TABLE 2.

Mechanisms of antibacterial resistance

OriginMechanismExamples of affected drug classes
ExogenousClass-specific effluxTetracycline, macrolides
Class-specific degradation/modificationβ-Lactams, aminoglycosides, chloramphenicol, streptogramin A, metronidazole (for anaerobes), fosfomycin
Target protection/modificationTetracycline, macrolides, lincosamides, oxazolidinones, streptogramin B
Replacement with reduced-affinity targetβ-Lactams, vancomycin, trimethoprim, mupirocin, sulfonamides
Sequestration of targetFluoroquinolones, fusidic acid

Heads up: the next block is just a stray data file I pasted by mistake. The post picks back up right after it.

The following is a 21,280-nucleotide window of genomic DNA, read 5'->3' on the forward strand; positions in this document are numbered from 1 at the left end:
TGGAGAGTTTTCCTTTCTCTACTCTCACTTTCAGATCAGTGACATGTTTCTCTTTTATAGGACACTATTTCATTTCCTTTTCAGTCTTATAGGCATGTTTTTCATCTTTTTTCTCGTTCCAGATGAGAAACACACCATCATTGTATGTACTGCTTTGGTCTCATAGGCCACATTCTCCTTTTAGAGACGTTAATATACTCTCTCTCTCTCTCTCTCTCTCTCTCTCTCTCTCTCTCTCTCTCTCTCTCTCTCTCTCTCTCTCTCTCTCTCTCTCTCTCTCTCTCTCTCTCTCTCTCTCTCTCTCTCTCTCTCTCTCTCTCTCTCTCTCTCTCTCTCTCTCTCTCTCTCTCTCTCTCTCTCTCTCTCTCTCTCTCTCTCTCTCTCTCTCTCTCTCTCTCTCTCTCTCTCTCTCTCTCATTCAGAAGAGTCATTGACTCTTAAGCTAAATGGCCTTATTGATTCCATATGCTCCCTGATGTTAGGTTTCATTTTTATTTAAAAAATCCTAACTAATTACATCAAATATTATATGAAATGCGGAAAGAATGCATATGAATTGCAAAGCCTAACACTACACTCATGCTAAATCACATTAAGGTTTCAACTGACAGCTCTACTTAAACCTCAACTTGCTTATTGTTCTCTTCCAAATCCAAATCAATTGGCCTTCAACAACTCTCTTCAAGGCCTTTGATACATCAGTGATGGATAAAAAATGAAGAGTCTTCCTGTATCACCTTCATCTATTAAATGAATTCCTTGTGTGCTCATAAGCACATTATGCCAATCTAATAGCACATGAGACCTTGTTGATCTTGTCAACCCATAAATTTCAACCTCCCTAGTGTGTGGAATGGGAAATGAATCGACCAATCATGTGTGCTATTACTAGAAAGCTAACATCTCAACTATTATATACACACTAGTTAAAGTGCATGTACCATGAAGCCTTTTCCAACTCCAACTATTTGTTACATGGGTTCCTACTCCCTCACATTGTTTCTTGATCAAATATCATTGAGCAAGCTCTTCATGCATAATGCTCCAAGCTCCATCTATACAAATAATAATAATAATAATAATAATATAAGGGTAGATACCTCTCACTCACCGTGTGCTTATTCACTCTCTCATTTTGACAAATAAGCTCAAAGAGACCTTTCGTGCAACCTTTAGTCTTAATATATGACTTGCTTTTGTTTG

EndogenousSingle mutations reducing target affinityRifamycin, streptomycin, trimethoprim (for Gram-positive organisms), fusidic acid
Multistep mutations reducing affinity or remodeling of targetFluoroquinolones, oxazolidinones, daptomycin, vancomycin, polymyxin, β-lactams (for transformable species)
General efflux mechanismsMost classes for Pseudomonas; many classes for other species
Reduced uptake (porin or permease loss)Carbapenems, fosfomycin
Loss of activationMetronidazole (for H. pylori)
Upregulation of targetFosfomycin